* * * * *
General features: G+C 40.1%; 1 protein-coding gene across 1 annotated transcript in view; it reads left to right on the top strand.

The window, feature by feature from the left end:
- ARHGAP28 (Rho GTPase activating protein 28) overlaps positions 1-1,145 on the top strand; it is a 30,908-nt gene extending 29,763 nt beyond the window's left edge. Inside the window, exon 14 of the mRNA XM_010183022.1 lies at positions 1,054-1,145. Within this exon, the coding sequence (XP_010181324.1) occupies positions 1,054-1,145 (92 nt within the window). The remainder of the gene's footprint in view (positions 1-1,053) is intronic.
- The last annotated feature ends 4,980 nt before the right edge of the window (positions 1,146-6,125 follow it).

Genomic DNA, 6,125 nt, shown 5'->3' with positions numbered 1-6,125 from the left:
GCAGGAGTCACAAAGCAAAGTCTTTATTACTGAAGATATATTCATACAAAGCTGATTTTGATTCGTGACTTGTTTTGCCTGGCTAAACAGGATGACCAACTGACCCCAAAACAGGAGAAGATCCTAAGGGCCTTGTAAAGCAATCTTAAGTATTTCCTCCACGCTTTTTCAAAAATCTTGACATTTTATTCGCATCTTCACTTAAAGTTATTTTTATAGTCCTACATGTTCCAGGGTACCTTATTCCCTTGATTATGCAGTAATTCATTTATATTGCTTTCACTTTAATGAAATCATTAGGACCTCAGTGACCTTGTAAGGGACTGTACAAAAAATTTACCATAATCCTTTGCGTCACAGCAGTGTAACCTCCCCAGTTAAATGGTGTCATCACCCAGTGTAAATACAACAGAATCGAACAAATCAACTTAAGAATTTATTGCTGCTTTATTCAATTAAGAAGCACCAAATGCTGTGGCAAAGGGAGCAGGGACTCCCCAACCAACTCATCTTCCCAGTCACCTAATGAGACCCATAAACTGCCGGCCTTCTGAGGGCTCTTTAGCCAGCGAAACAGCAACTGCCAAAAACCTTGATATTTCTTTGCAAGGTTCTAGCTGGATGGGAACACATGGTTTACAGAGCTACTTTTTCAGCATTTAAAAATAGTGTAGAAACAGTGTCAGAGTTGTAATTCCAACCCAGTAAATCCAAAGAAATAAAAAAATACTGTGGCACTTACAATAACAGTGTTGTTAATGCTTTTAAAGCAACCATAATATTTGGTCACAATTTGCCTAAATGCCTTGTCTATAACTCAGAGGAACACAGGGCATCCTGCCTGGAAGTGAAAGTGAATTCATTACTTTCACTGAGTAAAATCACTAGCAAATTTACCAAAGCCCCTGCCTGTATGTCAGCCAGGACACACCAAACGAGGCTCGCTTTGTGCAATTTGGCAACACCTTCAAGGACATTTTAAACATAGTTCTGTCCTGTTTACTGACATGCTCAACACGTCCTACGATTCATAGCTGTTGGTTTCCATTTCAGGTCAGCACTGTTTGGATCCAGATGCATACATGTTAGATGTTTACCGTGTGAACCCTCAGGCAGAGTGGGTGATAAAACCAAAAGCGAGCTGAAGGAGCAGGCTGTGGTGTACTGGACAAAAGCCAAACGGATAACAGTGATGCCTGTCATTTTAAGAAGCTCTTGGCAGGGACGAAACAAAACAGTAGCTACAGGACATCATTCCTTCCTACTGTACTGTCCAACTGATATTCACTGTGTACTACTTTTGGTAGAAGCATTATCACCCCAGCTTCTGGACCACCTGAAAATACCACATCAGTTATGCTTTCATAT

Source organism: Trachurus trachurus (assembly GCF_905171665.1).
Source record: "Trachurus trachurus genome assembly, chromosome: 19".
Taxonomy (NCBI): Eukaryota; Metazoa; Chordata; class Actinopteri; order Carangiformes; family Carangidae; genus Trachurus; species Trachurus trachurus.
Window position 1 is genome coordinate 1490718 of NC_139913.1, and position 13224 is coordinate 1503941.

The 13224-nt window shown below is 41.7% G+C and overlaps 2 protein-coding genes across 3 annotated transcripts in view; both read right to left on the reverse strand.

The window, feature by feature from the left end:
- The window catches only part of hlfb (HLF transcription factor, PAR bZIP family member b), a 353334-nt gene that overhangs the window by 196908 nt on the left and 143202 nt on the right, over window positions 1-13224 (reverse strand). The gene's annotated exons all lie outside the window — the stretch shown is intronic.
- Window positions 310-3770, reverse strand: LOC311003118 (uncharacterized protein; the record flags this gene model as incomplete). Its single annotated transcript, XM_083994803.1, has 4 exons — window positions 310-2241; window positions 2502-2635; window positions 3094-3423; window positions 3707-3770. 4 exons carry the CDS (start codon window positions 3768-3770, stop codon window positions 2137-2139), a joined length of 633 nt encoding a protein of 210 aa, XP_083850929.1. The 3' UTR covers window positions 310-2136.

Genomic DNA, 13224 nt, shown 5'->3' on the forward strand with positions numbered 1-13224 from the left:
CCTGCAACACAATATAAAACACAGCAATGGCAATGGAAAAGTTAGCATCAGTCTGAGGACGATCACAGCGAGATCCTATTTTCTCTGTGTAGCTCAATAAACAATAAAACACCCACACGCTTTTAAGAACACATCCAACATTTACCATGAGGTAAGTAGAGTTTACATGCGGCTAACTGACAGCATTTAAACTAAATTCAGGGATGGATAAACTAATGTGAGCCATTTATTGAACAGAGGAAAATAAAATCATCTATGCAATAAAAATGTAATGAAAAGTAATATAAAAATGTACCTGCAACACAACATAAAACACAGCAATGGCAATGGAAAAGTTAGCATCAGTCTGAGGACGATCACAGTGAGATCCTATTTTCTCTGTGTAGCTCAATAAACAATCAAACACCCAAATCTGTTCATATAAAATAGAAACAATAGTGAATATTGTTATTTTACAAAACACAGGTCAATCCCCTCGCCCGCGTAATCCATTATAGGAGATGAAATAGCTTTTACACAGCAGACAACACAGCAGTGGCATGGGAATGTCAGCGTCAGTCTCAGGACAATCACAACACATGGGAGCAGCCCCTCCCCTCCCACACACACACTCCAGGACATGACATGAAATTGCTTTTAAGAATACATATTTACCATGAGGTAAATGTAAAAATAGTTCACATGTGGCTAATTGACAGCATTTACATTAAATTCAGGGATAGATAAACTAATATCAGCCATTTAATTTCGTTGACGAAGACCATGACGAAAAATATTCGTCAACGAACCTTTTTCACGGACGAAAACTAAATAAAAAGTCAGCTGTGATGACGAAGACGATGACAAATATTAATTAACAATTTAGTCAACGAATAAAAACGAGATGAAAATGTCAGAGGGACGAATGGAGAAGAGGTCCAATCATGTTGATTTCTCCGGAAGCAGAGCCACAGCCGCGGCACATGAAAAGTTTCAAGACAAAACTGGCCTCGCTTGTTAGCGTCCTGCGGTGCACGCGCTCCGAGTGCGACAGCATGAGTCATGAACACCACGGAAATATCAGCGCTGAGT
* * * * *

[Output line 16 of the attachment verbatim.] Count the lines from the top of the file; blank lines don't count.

CCTGCAACACAATATAAAACACAGCAATGGCAATGGAAAAGTTAGCATCAGTCTGAGGACGATCACAGCGAGATCCTATTTTCTCTGTGTAGCTCAATAAACAATAAAACACCCACACGCTTTTAAGAACACATCCAACATTTACCATGAGGTAAGTAGAGTTTACATGCGGCTAACTGACAGCATTTAAACTAAATTCAGGGATGGATAAACTAATGTGAGCCATTTATTGAACAGAGGAAAATAAAATCATCTATGCAATAAAAATGTAATGAAAAGTAATATAAAAATGTACCTGCAACACAACATAAAACACAGCAATGGCAATGGAAAAGTTAGCATCAGTCTGAGGACGATCACAGTGAGATCCTATTTTCTCTGTGTAGCTCAATAAACAATCAAACACCCAAATCTGTTCATATAAAATAGAAACAATAGTGAATATTGTTATTTTACAAAACACAGGTCAATCCCCTCGCCCGCGTAATCCATTATAGGAGATGAAATAGCTTTTACACAGCAGACAACACAGCAGTGGCATGGGAATGTCAGCGTCAGTCTCAGGACAATCACAACACATGGGAGCAGCCCCTCCCCTCCCACACACACACTCCAGGACATGACATGAAATTGCTTTTAAGAATACATATTTACCATGAGGTAAATGTAAAAATAGTTCACATGTGGCTAATTGACAGCATTTACATTAAATTCAGGGATAGATAAACTAATATCAGCCATTTAATTTCGTTGACGAAGACCATGACGAAAAATATTCGTCAACGAACCTTTTTCACGGACGAAAACTAAATAAAAAGTCAGCTGTGATGACGAAGACGATGACAAATATTAATTAACAATTTAGTCAACGAATAAAAACGAGATGAAAATGTCAGAGGGACGAATGGAGAAGAGGTCCAATCATGTTGATTTCTCCGGAAGCAGAGCCACAGCCGCGGCACATGAAAAGTTTCAAGACAAAACTGGCCTCGCTTGTTAGCGTCCTGCGGTGCACGCGCTCCGAGTGCGACAGCATGAGTCATGAACACCACGGAAATATCAGCGCTGAGT